In October, militants attacked a 14-year-old schoolgirl in Pakistan's Swat Valley for speaking out against their medieval practice of locking girls and women in the four walls of their houses.
The near-fatal shooting was met with nearly universal revulsion. In an unprecedented display of resentment, Pakistanis excoriated the Taliban, which claimed responsibility for the attack, and stood behind young child activist Malala Yousafzai and her father, Ziauddin Yousafzai, an education and peace activist.
This past week, a similar response has emerged from Pakistan's civil society and intelligentsia following attacks on polio-eradication teams in Peshawar and Karachi that claimed nine lives -- six women and three men.
The level of public anger has been such that virtually no one -- not even Taliban sympathizers and apologists or the so-called anti-American groups that include Jamat-e-Islami, Pakistan Tehrik-e-Insaaf (PTI), Difa-e-Pakistan Council, or the Jamiat Ulema-e-Islam (JUI) of Malana Fazlur Rahman -- dared to publicly challenge the outrage. (They did, however, stop short of naming the Taliban and instead issued a general condemnation of the gory incidents).
On December 20, 30 religious scholars of the Sunni Ittehad Council, a group comprising Sunni religious leaders, condemned the attacks on the polio workers and issued a fatwa emphasizing that administering polio drops and vaccines is not un-Islamic.
The head of Pakistan's Ulema Council, Maulana Tahir Ashrafi, on the other hand, requested that all affiliated religious seminaries and mosques in their Friday sermons condemn the attacks and highlight the importance of a healthy life in light of the teachings of Islam.
"We've raised our voice both in [the] Rimsha Masih and Malala Yousafzai cases and once again we are leading the protest against attacks on polio workers. This barbarity [in the name of Islam] is no more acceptable and this voice will now ring from each and every mosque and madrasah," Maulana Ashrafi told RFE/RL's Radio Mashaal on December 21.
So where do Pakistanis stand?
A vast majority of observers appear to believe that the reactions of Pakistani civil society, the intelligentsia, the media, and the religious right are a harbinger of change.
The unity shown by Pakistanis following the attacks on polio staff and child activist Malala are reminiscent of the mammoth gatherings and rallies once staged by Kashmir-focused religious parties to highlight Pakistan enmity toward India. A shift, as it were, away from jihadists and in favor of peace.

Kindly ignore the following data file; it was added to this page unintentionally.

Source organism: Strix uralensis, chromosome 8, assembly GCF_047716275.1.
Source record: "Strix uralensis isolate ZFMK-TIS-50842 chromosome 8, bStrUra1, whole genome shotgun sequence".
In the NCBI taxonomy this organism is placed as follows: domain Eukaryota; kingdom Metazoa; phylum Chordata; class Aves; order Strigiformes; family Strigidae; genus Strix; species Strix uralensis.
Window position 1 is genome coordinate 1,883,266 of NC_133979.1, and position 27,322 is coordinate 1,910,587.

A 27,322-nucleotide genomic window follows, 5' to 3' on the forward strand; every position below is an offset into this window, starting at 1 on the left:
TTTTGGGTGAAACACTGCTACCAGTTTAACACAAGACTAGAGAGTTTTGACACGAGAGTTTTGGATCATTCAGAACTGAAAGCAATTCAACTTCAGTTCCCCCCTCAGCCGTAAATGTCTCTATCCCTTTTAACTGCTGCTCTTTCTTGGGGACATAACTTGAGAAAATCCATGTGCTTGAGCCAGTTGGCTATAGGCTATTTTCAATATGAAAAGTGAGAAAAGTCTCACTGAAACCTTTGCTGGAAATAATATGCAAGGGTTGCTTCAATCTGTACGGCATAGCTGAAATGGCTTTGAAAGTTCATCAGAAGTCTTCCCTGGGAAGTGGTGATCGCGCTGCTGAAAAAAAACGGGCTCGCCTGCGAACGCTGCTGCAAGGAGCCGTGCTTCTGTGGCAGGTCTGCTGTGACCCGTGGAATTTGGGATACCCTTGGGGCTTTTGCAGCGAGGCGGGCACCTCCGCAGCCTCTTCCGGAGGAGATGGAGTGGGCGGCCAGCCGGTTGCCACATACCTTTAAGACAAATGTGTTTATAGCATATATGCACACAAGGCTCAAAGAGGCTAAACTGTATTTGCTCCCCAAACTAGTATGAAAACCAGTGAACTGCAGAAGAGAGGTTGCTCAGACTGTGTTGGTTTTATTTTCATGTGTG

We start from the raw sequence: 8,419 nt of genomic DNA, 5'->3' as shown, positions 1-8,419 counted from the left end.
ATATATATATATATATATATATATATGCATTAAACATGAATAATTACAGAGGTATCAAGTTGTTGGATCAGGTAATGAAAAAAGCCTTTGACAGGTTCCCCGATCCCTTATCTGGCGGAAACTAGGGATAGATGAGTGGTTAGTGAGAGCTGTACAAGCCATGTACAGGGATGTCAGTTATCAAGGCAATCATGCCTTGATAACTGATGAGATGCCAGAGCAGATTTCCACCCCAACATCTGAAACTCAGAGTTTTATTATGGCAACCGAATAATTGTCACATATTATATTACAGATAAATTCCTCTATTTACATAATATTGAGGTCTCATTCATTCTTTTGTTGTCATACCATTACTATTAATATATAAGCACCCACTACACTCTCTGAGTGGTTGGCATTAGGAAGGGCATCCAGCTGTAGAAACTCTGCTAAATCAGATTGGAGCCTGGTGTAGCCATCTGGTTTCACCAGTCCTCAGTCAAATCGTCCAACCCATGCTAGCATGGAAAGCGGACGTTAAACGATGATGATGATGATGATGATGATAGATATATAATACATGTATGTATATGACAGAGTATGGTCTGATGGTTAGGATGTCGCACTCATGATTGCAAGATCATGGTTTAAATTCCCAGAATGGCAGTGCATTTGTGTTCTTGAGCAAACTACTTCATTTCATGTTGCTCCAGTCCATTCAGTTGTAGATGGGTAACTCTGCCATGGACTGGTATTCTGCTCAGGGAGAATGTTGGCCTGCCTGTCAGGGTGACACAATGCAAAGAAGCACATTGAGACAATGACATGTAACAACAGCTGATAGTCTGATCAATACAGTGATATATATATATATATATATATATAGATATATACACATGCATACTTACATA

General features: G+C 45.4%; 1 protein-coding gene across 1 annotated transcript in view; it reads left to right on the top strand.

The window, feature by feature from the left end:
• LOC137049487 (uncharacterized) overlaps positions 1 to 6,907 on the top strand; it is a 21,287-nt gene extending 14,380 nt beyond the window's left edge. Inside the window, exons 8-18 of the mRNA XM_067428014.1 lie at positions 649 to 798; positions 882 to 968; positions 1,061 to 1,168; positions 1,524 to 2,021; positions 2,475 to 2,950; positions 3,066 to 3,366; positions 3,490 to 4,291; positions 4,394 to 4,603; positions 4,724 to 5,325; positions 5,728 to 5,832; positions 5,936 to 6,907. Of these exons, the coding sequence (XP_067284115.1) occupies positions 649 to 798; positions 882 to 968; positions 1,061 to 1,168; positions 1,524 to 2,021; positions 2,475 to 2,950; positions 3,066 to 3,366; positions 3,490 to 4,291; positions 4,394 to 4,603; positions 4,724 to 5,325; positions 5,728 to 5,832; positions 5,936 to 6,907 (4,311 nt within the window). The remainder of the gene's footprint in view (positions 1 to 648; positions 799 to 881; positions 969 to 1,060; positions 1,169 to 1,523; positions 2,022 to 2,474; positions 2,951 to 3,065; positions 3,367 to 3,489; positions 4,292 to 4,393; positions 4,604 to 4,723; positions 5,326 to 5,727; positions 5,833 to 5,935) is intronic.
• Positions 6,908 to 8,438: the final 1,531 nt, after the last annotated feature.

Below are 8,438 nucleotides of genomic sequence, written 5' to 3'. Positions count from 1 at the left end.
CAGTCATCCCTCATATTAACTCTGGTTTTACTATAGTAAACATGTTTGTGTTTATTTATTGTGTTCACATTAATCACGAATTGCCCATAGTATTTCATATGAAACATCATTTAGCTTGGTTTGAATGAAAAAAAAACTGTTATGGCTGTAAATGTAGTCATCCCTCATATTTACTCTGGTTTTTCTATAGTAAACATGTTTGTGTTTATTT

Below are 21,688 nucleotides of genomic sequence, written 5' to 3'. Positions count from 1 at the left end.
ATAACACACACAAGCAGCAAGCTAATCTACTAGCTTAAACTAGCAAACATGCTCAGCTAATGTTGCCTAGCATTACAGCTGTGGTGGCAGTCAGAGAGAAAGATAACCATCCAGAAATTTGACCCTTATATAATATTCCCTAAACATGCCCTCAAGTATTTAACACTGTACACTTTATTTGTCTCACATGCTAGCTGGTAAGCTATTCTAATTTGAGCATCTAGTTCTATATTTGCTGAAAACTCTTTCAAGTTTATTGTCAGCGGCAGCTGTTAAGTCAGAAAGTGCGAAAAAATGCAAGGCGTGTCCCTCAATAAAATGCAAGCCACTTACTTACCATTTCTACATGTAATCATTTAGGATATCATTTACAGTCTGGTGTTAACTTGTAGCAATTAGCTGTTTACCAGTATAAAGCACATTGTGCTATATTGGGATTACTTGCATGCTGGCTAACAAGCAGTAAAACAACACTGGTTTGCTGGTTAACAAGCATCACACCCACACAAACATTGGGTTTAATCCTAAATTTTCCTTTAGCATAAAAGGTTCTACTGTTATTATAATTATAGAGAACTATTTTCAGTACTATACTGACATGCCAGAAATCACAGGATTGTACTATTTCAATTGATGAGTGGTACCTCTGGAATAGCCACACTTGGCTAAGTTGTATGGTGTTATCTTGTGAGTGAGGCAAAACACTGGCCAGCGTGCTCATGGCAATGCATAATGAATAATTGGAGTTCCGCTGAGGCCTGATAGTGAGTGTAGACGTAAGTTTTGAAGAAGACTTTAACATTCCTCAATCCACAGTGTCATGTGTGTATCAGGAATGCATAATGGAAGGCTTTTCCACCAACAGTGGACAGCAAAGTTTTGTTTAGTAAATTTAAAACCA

"Of course, this is pointing to the change and shift from the Taliban narrative," writer and analyst Khadim Hussain told RFE/RL's Radio Mashaal. Hussain suggests that support for the jihadist agendas of right-wing parties by previous governments coupled with deliberate efforts to influence school curricula deepened the roots of radicalism and extremism in the society.
Many Pakistanis see their country at a crossroad and expect incidents like the recent attacks on polio workers and Malala to eventually catapult the Pakistani security establishment into drastic and decisive action against the Taliban.
"The solution, as always, is to eliminate the Taliban so that their narrative, too, is destroyed," writes Pakistan's leading English-language newspaper "The Express Tribune" in a December 19 editorial.
But it is important to remember that similar expectations were expressed and suggestions forwarded following the attack on Malala, who remains in a U.K. hospital. Although Pakistani Foreign Minister Hina Rabbani Khar and Army Chief General Ashfaq Pervez Kayani pointed in recent statements to landmark changes in Islamabad's policies toward, India, Afghanistan, and the Taliban, there don't appear to have been any practical steps taken in that direction.
Many of those so appalled by the attacks on the polio workers and on Malala must be hoping that the current media war is just a first step -- one that is followed by determined action.
-- Daud Khattak